Virtually all television displays and computer displays form images by varying the strength of just three primary colors: red, green, and blue. For example, bright yellow is formed by roughly equal red and green contributions, with no blue contribution.
Additional color primaries can widen the color gamut of a display, since it is no longer limited to the shape of a triangle in the CIE 1931 color space. Recent technologies such as Texas Instruments's BrilliantColor augment the typical red, green, and blue channels with up to three other primaries: cyan, magenta and yellow. [ citation needed ] The Sharp Aquos line of televisions has introduced Quattron technology, which augments the usual RGB pixel components with a yellow subpixel. However, formats and media supporting these extended color primaries are extremely uncommon.Mitsubishi and Samsung, among others, use this technology in some TV sets to extend the range of displayable colors.
For storing and working on images, it is possible to use "imaginary" primary colors that are not physically possible so that the triangle does enclose a much larger gamut, so whether more than three primaries results in a difference to the human eye is not yet proven, since humans are primarily trichromats, though tetrachromats exist.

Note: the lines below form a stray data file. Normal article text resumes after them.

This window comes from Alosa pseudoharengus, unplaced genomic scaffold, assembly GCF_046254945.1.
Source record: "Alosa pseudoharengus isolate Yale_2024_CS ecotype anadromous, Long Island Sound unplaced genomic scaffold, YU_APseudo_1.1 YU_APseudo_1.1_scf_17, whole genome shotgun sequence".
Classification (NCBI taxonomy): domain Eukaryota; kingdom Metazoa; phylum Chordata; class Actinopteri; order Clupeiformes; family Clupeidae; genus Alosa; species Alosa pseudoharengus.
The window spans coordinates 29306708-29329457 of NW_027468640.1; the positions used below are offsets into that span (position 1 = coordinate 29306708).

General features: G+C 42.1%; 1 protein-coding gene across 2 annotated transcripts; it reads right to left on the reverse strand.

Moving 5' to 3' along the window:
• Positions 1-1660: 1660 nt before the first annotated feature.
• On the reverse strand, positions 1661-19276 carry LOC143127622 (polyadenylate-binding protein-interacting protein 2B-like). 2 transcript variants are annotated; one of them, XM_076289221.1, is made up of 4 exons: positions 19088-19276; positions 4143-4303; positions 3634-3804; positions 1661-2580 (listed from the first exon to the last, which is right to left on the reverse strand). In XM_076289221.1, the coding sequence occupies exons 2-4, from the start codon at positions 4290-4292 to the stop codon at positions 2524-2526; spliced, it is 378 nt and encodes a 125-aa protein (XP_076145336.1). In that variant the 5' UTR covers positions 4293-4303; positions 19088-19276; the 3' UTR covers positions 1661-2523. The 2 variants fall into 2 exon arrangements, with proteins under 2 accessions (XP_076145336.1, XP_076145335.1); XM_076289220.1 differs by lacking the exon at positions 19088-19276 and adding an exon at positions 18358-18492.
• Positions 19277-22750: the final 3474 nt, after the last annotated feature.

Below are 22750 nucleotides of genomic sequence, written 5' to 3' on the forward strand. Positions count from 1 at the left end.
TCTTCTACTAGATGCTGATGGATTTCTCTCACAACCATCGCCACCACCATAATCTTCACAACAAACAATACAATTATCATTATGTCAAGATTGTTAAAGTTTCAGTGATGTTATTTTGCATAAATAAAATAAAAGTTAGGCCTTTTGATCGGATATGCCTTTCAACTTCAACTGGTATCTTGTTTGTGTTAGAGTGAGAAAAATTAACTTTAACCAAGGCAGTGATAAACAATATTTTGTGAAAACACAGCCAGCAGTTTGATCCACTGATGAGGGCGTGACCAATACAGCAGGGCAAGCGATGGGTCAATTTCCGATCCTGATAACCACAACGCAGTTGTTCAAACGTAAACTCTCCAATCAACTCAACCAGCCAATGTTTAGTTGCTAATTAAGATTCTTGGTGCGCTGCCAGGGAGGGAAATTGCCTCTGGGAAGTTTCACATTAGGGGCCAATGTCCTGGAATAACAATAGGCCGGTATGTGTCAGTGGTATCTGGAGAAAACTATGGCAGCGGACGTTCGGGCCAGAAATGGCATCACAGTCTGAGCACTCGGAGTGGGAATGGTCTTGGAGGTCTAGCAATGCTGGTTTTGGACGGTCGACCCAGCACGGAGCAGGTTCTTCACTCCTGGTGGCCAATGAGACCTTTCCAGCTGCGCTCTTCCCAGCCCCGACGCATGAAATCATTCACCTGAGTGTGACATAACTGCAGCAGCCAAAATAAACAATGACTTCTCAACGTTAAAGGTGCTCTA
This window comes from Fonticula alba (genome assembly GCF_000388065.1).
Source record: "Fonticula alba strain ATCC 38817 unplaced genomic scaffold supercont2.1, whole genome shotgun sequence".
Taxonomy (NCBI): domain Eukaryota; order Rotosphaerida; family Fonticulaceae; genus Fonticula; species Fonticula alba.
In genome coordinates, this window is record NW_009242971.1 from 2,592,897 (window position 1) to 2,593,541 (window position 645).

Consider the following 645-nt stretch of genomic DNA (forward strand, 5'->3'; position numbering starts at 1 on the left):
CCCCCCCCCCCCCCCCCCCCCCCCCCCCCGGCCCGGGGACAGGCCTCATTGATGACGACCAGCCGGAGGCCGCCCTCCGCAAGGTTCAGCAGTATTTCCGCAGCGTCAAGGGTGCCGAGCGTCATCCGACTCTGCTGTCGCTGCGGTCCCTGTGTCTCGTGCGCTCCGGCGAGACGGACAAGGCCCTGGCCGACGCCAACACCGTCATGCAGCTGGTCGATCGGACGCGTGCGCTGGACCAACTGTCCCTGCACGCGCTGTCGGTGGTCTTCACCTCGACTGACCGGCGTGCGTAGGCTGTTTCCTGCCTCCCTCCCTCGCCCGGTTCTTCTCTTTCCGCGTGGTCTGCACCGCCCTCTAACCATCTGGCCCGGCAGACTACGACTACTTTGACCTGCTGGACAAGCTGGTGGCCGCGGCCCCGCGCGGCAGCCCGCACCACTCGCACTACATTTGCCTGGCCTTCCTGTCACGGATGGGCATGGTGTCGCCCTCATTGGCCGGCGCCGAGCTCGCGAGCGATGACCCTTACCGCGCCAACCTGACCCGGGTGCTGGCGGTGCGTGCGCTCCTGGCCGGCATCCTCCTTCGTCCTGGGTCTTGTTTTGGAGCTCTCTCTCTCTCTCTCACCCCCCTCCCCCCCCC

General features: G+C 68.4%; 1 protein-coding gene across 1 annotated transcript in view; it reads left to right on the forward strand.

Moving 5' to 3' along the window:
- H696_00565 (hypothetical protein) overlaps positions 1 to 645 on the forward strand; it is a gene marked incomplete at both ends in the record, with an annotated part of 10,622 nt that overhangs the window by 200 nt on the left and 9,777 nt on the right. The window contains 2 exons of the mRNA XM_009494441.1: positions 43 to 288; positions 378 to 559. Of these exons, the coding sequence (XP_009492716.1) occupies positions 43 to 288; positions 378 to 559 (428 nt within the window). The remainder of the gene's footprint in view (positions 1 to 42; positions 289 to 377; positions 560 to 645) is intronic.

Portable Network Graphics is a raster-graphics file format that supports lossless data compression. PNG was developed as an improved, non-patented replacement for Graphics Interchange Format (GIF).
In computer graphics, a Raster graphics or Bitmap image is a dot matrix data structure that represents a generally rectangular grid of pixels, viewable via a monitor, paper, or other display medium. Raster images are stored in image files with varying formats.
The RGB color model is an additive color model in which red, green, and blue light are added together in various ways to reproduce a broad array of colors. The name of the model comes from the initials of the three additive primary colors, red, green, and blue.
Video Graphics Array (VGA) is a video display controller and accompanying de-facto graphics standard, first introduced with the IBM PS/2 line of computers in 1987, which became ubiquitous in the PC industry within three years. The term can now refer either to the computer display standard, the 15-pin D-subminiature VGA connector, or the 640×480 resolution characteristic of the VGA hardware.
High color graphics is a method of storing image information in a computer's memory such that each pixel is represented by two bytes. Usually the color is represented by all 16 bits, but some devices also support 15-bit high color.
A framebuffer is a portion of random-access memory (RAM) containing a bitmap that drives a video display. It is a memory buffer containing data representing all the pixels in a complete video frame. Modern video cards contain framebuffer circuitry in their cores. This circuitry converts an in-memory bitmap into a video signal that can be displayed on a computer monitor.
The Enhanced Graphics Adapter (EGA) is an IBM PC graphics adapter and de facto computer display standard from 1984 that superseded the CGA standard introduced with the original IBM PC, and was itself superseded by the VGA standard in 1987. In addition to the original EGA card manufactured by IBM, many compatible third-party cards were manufactured, and EGA graphics modes continued to be supported by VGA and later standards.